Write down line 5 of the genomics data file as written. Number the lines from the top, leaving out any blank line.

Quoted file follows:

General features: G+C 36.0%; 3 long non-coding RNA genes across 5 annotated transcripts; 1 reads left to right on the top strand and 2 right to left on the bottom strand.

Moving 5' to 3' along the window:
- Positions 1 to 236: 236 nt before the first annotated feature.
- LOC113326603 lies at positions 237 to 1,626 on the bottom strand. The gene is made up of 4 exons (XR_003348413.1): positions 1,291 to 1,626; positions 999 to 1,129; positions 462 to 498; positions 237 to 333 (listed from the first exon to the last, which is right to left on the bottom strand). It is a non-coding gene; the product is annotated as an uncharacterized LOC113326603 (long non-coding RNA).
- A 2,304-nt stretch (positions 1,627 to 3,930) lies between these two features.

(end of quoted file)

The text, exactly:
- A 2,304-nt stretch (positions 1,627 to 3,930) lies between these two features.